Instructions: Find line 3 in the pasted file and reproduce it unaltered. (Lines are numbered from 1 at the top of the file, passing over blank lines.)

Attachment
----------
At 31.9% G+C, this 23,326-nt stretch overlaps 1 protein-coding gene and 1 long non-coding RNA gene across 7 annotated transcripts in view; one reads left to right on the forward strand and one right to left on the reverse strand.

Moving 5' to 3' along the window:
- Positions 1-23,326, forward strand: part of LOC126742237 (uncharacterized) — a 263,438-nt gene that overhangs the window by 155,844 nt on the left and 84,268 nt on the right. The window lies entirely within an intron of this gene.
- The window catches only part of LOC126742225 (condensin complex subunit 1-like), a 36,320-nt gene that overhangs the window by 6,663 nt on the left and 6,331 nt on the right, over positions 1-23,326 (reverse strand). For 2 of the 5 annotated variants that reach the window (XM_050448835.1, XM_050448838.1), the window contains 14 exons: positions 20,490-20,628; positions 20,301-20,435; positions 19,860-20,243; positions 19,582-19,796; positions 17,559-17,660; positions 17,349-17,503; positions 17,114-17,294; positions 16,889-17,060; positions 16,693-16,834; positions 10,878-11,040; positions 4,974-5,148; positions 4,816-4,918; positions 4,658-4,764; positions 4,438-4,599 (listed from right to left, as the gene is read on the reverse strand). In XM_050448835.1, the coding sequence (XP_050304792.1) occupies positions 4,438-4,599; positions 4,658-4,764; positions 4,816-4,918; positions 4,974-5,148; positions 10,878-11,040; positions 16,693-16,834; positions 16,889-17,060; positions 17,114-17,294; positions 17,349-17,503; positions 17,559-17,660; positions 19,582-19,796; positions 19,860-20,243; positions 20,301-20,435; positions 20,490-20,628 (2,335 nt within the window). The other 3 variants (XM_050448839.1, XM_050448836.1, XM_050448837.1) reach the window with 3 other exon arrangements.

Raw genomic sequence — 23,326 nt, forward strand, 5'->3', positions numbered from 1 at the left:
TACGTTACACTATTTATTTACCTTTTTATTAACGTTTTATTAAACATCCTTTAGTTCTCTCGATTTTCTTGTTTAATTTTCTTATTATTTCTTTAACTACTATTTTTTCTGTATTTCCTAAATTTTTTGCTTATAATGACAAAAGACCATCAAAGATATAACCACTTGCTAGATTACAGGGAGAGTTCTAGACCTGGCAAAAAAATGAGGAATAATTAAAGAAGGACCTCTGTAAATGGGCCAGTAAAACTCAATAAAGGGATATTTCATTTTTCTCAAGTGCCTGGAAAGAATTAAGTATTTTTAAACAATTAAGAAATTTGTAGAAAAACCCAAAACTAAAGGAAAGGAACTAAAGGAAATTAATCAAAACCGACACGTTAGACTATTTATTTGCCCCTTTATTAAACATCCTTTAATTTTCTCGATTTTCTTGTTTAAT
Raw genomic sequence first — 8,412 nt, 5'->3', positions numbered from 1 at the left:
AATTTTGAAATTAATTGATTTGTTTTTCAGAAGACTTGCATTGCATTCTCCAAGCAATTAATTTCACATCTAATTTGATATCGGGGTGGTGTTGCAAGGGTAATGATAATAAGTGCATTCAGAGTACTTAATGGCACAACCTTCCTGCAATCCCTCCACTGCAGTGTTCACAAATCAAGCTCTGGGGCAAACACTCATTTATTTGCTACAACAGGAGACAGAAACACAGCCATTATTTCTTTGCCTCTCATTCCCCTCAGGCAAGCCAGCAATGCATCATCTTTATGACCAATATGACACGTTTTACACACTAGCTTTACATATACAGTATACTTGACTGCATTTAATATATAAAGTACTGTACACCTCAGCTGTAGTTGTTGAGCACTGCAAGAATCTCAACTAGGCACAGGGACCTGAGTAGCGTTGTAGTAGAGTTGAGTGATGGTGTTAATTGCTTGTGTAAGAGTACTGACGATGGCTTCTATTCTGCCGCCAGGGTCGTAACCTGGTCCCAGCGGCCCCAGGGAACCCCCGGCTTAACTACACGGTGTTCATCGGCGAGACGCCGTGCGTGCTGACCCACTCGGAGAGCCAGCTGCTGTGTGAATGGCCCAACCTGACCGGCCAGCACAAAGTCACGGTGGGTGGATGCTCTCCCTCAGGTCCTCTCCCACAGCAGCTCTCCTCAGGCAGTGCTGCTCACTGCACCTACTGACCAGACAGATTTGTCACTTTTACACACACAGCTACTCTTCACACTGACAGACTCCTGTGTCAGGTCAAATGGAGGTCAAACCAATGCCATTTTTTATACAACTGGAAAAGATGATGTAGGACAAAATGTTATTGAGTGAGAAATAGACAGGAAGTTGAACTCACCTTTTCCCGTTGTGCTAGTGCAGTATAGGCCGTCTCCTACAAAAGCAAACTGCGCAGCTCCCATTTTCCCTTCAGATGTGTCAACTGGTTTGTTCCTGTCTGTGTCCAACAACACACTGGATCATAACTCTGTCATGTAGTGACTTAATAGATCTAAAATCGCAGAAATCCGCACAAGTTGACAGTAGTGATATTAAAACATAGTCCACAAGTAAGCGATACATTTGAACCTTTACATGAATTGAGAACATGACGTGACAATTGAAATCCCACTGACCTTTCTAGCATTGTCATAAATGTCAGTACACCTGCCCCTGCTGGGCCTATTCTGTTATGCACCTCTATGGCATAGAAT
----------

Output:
- Positions 1-23,326, forward strand: part of LOC126742237 (uncharacterized) — a 263,438-nt gene that overhangs the window by 155,844 nt on the left and 84,268 nt on the right. The window lies entirely within an intron of this gene.